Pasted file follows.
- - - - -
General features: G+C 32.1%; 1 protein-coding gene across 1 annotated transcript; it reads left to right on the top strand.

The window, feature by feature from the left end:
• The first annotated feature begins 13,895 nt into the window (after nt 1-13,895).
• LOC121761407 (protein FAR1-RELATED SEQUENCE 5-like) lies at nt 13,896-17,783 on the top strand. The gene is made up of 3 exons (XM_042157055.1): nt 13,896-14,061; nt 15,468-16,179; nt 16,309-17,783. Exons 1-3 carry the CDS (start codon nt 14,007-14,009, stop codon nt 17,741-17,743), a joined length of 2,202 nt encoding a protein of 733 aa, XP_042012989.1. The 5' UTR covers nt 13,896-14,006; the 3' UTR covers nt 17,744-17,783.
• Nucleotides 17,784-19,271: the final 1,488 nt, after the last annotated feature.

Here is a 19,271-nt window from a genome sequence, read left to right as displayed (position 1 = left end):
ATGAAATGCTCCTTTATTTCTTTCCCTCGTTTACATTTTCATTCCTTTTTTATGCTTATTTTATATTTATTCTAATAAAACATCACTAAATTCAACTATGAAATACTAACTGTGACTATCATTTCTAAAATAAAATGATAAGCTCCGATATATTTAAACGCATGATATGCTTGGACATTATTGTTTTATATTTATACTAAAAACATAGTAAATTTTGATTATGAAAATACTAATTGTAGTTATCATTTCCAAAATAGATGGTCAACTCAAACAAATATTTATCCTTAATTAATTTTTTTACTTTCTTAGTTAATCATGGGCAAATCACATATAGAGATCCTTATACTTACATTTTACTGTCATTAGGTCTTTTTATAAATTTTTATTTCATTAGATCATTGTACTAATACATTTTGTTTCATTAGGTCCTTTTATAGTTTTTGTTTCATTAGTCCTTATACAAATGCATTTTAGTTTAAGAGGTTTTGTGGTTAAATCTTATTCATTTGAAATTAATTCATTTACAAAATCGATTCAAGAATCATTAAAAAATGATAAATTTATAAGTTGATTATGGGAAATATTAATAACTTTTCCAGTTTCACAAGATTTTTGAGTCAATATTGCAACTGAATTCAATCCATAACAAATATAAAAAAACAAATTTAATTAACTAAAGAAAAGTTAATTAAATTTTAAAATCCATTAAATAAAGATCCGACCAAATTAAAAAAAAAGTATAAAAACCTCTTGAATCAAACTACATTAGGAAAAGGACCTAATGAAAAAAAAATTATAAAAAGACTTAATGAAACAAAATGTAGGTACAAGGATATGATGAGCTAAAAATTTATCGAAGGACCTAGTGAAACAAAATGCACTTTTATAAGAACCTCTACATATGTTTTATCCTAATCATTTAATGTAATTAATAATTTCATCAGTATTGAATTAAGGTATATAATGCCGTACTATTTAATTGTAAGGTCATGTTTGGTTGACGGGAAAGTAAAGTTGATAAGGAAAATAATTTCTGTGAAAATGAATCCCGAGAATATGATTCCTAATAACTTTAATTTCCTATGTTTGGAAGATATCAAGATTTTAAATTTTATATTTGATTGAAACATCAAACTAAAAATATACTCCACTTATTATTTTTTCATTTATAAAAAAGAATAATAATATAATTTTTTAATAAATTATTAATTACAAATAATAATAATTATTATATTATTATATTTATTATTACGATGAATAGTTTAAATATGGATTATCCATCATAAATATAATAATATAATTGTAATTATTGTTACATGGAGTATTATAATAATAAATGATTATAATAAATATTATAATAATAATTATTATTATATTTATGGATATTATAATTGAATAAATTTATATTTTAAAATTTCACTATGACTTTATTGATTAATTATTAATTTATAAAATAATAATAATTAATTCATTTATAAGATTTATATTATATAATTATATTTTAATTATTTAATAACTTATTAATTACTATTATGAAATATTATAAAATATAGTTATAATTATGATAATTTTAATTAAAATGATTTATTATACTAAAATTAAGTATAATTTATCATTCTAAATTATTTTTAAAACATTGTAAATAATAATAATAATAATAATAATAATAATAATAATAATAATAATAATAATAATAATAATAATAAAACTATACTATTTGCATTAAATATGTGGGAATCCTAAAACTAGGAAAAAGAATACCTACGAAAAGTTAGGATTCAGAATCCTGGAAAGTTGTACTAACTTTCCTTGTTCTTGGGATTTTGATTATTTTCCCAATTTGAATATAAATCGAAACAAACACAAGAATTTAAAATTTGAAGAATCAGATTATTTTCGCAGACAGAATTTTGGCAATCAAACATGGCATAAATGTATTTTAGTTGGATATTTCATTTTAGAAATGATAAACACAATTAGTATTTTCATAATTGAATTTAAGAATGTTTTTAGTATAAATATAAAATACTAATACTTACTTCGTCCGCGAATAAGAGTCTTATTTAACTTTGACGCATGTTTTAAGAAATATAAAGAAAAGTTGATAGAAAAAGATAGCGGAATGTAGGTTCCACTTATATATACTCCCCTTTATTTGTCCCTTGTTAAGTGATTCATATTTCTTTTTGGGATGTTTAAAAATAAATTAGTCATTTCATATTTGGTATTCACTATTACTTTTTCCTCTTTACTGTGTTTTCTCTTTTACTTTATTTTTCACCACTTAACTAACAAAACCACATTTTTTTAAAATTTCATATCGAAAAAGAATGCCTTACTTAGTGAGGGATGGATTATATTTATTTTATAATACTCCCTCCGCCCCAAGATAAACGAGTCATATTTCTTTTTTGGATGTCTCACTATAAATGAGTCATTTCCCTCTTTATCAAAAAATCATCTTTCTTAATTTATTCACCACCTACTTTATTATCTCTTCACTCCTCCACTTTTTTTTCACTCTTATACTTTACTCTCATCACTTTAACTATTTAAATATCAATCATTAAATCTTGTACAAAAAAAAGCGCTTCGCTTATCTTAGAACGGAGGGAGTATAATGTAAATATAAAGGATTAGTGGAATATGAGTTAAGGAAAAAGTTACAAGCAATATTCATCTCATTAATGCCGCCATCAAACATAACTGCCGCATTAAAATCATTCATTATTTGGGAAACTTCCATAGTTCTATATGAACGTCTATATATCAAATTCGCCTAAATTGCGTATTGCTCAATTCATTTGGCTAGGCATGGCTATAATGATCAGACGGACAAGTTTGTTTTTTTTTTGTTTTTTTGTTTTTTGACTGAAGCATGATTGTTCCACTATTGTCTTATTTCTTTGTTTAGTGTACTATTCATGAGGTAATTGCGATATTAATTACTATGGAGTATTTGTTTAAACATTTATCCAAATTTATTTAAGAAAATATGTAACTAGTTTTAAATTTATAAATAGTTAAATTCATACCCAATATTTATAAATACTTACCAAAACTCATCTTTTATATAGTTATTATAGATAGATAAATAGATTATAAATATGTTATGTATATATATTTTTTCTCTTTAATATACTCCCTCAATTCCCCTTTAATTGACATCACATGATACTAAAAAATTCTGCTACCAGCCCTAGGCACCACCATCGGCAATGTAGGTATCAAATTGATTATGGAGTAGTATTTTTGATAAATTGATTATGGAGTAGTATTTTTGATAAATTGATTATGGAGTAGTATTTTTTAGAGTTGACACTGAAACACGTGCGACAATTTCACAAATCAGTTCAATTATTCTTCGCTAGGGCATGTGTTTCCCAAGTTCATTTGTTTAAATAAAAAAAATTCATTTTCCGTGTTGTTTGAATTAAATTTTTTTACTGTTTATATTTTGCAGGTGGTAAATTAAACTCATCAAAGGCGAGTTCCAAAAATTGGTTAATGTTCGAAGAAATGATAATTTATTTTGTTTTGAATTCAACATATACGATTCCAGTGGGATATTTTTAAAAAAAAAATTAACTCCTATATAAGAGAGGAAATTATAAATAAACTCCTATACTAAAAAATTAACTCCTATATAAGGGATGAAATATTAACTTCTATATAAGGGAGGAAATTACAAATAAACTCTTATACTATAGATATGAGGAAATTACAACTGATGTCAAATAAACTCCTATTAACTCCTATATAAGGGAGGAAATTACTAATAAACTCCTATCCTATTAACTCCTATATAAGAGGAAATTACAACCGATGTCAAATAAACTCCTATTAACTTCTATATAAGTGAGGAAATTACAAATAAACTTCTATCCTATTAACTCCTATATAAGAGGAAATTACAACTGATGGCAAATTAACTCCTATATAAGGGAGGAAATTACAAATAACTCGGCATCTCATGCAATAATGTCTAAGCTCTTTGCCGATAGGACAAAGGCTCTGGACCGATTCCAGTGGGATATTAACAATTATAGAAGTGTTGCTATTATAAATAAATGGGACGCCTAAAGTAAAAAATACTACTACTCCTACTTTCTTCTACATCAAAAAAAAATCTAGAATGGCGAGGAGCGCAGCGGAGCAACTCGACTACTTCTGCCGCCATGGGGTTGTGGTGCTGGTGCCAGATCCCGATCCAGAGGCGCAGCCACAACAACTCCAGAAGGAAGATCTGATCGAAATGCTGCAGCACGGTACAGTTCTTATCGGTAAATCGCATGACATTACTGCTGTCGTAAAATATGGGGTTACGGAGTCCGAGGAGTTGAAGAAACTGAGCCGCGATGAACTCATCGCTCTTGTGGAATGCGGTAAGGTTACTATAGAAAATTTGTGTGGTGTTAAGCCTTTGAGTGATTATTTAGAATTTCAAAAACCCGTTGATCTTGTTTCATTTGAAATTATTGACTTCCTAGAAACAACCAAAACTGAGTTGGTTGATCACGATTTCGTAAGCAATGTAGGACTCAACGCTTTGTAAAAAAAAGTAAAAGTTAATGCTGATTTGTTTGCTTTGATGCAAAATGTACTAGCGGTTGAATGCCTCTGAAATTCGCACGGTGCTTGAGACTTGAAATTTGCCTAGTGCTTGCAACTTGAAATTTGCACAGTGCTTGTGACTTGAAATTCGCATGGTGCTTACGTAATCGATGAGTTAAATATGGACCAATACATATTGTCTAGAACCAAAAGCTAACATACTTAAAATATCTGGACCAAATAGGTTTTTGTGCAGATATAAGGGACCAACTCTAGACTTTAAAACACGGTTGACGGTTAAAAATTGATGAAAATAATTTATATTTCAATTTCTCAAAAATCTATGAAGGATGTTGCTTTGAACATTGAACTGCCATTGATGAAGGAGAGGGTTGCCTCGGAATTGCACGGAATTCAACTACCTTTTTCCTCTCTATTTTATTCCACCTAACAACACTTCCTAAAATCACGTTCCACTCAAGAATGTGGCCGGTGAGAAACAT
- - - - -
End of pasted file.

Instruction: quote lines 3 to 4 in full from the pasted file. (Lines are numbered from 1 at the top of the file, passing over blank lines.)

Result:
• The first annotated feature begins 13,895 nt into the window (after nt 1-13,895).
• LOC121761407 (protein FAR1-RELATED SEQUENCE 5-like) lies at nt 13,896-17,783 on the top strand. The gene is made up of 3 exons (XM_042157055.1): nt 13,896-14,061; nt 15,468-16,179; nt 16,309-17,783. Exons 1-3 carry the CDS (start codon nt 14,007-14,009, stop codon nt 17,741-17,743), a joined length of 2,202 nt encoding a protein of 733 aa, XP_042012989.1. The 5' UTR covers nt 13,896-14,006; the 3' UTR covers nt 17,744-17,783.